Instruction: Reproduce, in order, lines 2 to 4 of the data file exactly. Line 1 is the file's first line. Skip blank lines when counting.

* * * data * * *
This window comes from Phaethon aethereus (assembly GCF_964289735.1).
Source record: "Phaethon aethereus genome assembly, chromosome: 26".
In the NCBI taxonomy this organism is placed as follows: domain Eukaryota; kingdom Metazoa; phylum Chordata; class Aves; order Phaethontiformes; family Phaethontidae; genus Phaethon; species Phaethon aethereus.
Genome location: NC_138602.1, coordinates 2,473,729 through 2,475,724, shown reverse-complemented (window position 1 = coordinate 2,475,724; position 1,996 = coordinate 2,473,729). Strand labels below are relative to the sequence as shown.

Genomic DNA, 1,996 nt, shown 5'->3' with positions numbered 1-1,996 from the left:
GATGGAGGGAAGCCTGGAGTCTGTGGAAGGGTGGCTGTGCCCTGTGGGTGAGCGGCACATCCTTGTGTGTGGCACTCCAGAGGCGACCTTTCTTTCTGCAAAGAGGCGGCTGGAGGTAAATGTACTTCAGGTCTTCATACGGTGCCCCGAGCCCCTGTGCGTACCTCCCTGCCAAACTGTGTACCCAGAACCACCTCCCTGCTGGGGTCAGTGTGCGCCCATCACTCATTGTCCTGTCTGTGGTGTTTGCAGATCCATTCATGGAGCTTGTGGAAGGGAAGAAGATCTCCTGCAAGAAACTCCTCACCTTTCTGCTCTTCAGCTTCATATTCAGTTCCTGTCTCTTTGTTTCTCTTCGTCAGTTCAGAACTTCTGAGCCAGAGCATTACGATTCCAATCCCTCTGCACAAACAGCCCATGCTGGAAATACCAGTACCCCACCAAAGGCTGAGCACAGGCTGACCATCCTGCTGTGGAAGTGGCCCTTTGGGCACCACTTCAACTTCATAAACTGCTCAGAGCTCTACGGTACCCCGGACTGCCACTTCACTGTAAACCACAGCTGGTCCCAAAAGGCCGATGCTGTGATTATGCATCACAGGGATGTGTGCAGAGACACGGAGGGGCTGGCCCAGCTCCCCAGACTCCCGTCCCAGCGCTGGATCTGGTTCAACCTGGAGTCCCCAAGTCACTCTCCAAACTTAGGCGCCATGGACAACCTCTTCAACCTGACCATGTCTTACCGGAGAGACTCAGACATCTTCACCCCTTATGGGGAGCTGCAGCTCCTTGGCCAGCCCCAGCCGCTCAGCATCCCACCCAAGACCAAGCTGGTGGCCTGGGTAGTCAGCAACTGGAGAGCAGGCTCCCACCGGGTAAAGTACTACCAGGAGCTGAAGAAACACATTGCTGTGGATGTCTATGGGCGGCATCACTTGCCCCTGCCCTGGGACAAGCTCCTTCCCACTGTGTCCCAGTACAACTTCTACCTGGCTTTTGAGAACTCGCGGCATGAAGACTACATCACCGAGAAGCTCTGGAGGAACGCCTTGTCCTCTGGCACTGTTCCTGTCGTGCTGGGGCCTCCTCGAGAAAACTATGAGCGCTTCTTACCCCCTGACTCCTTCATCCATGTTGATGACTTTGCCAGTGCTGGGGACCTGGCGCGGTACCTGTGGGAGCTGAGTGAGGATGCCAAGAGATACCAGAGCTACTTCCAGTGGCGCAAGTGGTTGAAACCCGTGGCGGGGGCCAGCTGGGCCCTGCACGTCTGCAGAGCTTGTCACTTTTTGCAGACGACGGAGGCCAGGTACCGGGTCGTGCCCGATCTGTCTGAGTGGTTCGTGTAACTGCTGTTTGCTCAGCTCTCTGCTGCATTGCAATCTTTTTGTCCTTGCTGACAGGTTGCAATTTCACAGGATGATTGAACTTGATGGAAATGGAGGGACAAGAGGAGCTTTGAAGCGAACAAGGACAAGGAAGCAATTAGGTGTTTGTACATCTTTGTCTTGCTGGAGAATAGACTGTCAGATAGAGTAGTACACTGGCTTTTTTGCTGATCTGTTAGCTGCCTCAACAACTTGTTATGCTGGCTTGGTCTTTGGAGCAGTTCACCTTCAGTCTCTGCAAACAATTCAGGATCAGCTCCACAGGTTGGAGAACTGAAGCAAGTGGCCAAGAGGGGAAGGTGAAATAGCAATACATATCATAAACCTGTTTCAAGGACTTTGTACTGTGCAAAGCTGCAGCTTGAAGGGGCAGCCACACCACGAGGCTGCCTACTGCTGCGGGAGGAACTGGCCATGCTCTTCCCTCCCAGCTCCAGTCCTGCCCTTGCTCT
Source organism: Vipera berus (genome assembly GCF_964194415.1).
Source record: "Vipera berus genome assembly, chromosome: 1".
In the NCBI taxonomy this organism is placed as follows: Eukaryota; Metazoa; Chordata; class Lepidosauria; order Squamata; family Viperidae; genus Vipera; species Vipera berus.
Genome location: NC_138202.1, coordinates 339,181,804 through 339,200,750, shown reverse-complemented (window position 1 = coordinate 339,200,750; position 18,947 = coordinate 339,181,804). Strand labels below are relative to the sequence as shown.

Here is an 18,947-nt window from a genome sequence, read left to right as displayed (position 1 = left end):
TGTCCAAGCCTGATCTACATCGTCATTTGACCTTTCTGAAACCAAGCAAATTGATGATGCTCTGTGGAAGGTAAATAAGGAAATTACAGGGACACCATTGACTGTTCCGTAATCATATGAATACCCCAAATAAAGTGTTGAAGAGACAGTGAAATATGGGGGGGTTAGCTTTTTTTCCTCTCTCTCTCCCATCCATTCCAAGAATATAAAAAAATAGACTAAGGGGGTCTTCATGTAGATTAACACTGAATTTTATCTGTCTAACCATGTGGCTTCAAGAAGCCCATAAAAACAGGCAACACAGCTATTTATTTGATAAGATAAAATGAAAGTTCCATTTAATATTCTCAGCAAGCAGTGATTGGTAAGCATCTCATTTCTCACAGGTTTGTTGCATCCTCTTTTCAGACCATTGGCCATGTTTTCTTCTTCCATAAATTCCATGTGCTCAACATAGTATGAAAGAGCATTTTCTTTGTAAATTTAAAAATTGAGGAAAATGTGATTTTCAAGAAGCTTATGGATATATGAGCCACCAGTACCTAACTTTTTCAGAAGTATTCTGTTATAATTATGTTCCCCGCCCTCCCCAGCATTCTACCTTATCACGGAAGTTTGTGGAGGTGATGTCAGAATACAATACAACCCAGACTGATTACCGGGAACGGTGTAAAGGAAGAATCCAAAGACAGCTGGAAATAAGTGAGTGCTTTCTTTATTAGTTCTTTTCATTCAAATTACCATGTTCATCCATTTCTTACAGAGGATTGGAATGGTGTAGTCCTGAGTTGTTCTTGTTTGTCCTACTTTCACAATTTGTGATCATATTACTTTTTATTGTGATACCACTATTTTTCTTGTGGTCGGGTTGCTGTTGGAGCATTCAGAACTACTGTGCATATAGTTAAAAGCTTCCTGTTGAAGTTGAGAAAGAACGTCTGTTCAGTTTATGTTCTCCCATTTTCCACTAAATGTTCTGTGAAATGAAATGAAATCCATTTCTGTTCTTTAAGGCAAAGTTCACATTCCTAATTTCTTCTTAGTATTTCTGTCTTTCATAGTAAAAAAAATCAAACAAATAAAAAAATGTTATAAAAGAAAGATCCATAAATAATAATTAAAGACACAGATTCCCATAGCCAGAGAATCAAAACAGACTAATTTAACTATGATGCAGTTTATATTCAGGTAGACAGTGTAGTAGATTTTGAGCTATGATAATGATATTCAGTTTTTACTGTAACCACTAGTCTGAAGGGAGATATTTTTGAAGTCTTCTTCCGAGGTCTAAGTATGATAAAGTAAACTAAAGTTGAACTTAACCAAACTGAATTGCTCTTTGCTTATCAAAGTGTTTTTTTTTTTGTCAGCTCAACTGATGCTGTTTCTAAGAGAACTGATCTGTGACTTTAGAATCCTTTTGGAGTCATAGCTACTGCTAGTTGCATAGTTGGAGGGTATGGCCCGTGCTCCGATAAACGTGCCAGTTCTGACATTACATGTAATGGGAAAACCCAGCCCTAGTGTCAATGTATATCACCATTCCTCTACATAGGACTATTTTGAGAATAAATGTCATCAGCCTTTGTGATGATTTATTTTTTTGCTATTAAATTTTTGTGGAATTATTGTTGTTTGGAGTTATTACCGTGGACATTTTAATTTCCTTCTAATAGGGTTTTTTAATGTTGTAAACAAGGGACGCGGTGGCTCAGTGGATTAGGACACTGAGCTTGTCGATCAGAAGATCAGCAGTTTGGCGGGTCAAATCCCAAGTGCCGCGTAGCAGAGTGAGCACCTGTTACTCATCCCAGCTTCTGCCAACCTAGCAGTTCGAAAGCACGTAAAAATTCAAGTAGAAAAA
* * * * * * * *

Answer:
Source record: "Phaethon aethereus genome assembly, chromosome: 26".
In the NCBI taxonomy this organism is placed as follows: domain Eukaryota; kingdom Metazoa; phylum Chordata; class Aves; order Phaethontiformes; family Phaethontidae; genus Phaethon; species Phaethon aethereus.
Genome location: NC_138602.1, coordinates 2,473,729 through 2,475,724, shown reverse-complemented (window position 1 = coordinate 2,475,724; position 1,996 = coordinate 2,473,729). Strand labels below are relative to the sequence as shown.